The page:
Dominic Lawson: If you want to know what's going to happen in 2008, there are lots of experts who can't tell you

Perhaps the best commentary on the futility of forecasting is provided by the film 'Being There'
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The Independent Online

Can you predict how this column is going to end? I can't and I'm the one who's supposed to know. Please bear this in mind as you plough through the endless pages of "predictions from experts" explaining what is going to happen to the world in 2008.

You know the sort of thing: it spreads all the way from who will win any number of presidential elections, via which countries will win a range of sporting events, to who will be the new face of fashion. Some of those predictions will turn out to be correct the law of averages, and coincidence, should guarantee that; but then, you can get the same deal from a fairground fortune-teller.

At the most grandiose end of this market in second sight are the forecasters of the big City investment banks. These are very respectable people with very respectable salaries. Last weekend's Sunday Times Business section published a list of "2007's Best Forecasters". Perhaps the most significant single forecast that had been demanded of them was to predict what the Bank of England's Base Rate would be at year-end. Of the "45 Best Forecasters" listed by The Sunday Times, how many do you think predicted the actual figure of 5.5 per cent? Not a single one of them which might make you wonder what sort of crazy stuff The Sunday Times could have published if it had asked the 45 Worst Forecasters.

You will perhaps now be prepared for the next revelation: not one of the "45 Best Forecasters" predicted that the UK would have racked up a 60bn current account deficit by the end of the year and the great majority of them were out in their estimates by around 25bn.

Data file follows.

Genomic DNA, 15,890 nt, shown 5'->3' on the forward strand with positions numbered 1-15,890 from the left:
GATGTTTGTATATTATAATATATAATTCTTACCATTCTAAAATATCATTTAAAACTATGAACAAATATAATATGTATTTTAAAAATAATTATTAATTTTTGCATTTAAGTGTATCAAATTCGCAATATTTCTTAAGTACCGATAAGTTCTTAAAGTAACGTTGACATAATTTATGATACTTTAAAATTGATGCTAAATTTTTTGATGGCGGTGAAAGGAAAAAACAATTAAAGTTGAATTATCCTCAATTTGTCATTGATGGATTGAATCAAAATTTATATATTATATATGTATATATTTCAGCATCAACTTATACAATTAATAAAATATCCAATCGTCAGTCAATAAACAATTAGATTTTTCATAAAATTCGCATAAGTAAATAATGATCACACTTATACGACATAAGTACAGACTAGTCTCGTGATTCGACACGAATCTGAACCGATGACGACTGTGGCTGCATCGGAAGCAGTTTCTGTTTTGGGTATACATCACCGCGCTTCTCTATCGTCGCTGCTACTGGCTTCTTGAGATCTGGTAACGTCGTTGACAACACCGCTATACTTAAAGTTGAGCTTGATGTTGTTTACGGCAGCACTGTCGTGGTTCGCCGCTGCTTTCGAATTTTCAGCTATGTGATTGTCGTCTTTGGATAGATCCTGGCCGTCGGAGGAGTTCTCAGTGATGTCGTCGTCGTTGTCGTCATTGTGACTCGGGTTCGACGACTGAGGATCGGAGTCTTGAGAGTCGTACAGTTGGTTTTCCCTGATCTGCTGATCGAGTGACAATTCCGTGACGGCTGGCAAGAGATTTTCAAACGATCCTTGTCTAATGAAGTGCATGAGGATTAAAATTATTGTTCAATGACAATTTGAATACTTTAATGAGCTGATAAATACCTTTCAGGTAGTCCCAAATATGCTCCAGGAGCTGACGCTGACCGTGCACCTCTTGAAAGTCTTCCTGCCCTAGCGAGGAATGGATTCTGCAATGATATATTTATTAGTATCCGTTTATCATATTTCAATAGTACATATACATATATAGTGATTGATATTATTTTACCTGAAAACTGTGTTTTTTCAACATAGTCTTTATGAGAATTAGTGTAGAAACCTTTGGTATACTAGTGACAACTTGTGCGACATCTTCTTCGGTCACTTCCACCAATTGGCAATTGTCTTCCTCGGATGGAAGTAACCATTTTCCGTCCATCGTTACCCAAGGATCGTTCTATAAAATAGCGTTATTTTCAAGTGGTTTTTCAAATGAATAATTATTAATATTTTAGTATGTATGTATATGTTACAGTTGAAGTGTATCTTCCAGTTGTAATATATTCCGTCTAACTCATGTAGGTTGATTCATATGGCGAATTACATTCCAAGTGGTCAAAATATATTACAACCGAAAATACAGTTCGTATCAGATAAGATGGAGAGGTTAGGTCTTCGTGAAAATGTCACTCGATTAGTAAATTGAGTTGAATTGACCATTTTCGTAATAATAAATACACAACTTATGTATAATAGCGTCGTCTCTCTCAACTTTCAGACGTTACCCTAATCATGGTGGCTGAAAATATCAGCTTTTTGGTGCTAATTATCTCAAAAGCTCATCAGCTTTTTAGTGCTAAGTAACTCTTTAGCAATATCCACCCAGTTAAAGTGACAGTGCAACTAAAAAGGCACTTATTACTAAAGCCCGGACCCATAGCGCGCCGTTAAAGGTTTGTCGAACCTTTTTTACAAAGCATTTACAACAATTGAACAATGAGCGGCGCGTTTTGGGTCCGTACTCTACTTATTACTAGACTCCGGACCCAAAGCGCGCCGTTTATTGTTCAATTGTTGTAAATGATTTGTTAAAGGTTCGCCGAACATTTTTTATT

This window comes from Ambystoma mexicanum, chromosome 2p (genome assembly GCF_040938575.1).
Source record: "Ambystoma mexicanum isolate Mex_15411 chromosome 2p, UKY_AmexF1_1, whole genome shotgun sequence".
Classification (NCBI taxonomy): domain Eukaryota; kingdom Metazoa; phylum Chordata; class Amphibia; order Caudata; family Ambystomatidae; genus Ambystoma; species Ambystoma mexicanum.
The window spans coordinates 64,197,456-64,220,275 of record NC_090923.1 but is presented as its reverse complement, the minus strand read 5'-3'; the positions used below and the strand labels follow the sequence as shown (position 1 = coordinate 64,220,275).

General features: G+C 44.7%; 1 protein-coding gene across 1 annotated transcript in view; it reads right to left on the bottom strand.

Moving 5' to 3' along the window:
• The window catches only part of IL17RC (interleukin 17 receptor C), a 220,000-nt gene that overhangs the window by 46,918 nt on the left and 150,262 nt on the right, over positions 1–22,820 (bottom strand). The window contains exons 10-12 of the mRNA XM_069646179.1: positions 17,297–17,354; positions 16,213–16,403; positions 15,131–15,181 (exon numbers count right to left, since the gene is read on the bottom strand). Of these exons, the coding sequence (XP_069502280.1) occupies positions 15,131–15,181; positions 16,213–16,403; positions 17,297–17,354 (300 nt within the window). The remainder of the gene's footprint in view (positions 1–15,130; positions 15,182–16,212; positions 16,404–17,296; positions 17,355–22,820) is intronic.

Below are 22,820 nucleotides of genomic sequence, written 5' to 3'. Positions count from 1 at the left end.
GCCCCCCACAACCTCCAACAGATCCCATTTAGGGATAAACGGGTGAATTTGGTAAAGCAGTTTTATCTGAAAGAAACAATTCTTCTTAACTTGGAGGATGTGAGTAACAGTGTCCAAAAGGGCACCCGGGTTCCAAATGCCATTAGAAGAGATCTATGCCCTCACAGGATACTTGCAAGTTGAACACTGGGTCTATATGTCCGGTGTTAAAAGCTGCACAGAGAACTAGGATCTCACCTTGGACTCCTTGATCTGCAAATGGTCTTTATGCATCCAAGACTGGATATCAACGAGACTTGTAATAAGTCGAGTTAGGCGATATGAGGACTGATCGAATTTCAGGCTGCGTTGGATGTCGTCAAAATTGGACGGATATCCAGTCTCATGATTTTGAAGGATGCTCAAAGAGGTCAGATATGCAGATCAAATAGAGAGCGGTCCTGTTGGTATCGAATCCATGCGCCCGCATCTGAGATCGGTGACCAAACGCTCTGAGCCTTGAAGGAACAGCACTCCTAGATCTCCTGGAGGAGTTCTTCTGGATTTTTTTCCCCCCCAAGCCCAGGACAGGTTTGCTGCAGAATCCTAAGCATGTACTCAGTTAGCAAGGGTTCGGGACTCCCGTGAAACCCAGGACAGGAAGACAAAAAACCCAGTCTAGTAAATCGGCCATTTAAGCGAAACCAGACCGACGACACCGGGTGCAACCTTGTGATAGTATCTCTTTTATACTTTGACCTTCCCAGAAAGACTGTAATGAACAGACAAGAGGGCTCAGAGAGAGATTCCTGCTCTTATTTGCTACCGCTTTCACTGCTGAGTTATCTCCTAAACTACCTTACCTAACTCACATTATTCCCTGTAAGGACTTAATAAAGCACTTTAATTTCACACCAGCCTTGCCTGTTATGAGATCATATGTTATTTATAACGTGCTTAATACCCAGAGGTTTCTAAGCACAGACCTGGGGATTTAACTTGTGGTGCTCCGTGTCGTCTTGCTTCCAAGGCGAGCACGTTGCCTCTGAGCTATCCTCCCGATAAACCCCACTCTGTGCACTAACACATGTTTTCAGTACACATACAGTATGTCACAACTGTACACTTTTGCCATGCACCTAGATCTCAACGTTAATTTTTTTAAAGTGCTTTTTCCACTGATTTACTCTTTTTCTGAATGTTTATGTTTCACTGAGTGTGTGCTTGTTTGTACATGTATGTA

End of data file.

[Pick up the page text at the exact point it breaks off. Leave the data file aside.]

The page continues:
I am not shocked by this, or even surprised, having benefited some years ago from a discussion with one of those whose job it was to help set the Bank of England's interest rates. In all innocence, I asked this man if he and his colleagues had a clear sense of what the future rate of growth would be when they took their vital decisions. He looked at me in pitying wonderment.

"Not only do we not know that, we don't know exactly what the rate of growth is at the moment. As a matter of fact, we're not even sure what it was six months ago." His point, essentially, was that the collection of information is itself a very flawed process as the numerous upwards or downwards revisions of previously accepted figures all too frequently demonstrate.

Last year was, admittedly, unusual in its instability. It produced "the credit crunch", a sudden seizing-up of the global money markets. The "45 Best Forecasters" might claim that their careful predictions had been laid waste by this cataclysmic event; but even if this were the explanation, it is hardly a legitimate excuse instead it merely raises the bigger question of why none of the great financial gurus anticipated the global consequences which, we are now told, were " an inevitable consequence of improvident mortgage lending in the US". Yes, it was all so inevitable that nobody predicted the way it actually unfolded.